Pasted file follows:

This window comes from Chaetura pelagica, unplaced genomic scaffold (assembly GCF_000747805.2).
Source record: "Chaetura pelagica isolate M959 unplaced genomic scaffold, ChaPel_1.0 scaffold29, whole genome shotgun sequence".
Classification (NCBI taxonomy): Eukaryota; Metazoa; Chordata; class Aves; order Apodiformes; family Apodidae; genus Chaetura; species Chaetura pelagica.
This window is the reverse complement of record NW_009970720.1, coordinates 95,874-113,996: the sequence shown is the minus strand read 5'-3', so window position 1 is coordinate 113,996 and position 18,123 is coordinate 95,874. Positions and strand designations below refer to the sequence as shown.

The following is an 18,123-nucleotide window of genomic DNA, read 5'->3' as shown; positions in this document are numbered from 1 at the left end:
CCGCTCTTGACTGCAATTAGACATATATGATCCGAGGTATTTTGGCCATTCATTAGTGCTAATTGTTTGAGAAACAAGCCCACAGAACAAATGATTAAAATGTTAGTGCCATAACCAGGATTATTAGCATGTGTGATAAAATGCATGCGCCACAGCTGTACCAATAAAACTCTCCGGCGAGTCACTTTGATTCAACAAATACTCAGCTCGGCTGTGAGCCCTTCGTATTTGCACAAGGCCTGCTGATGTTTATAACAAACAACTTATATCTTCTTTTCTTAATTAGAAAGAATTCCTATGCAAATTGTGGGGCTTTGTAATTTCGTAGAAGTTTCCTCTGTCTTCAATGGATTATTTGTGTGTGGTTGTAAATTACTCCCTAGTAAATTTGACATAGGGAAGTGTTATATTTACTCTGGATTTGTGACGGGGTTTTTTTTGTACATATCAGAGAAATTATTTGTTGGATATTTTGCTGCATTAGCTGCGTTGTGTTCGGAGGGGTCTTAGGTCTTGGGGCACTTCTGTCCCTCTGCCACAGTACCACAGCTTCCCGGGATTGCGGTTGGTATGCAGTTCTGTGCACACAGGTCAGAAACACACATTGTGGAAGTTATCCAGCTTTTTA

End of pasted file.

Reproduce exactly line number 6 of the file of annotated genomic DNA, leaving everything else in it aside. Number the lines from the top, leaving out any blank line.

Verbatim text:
CCGCTCTTGACTGCAATTAGACATATATGATCCGAGGTATTTTGGCCATTCATTAGTGCTAATTGTTTGAGAAACAAGCCCACAGAACAAATGATTAAAATGTTAGTGCCATAACCAGGATTATTAGCATGTGTGATAAAATGCATGCGCCACAGCTGTACCAATAAAACTCTCCGGCGAGTCACTTTGATTCAACAAATACTCAGCTCGGCTGTGAGCCCTTCGTATTTGCACAAGGCCTGCTGATGTTTATAACAAACAACTTATATCTTCTTTTCTTAATTAGAAAGAATTCCTATGCAAATTGTGGGGCTTTGTAATTTCGTAGAAGTTTCCTCTGTCTTCAATGGATTATTTGTGTGTGGTTGTAAATTACTCCCTAGTAAATTTGACATAGGGAAGTGTTATATTTACTCTGGATTTGTGACGGGGTTTTTTTTGTACATATCAGAGAAATTATTTGTTGGATATTTTGCTGCATTAGCTGCGTTGTGTTCGGAGGGGTCTTAGGTCTTGGGGCACTTCTGTCCCTCTGCCACAGTACCACAGCTTCCCGGGATTGCGGTTGGTATGCAGTTCTGTGCACACAGGTCAGAAACACACATTGTGGAAGTTATCCAGCTTTTTA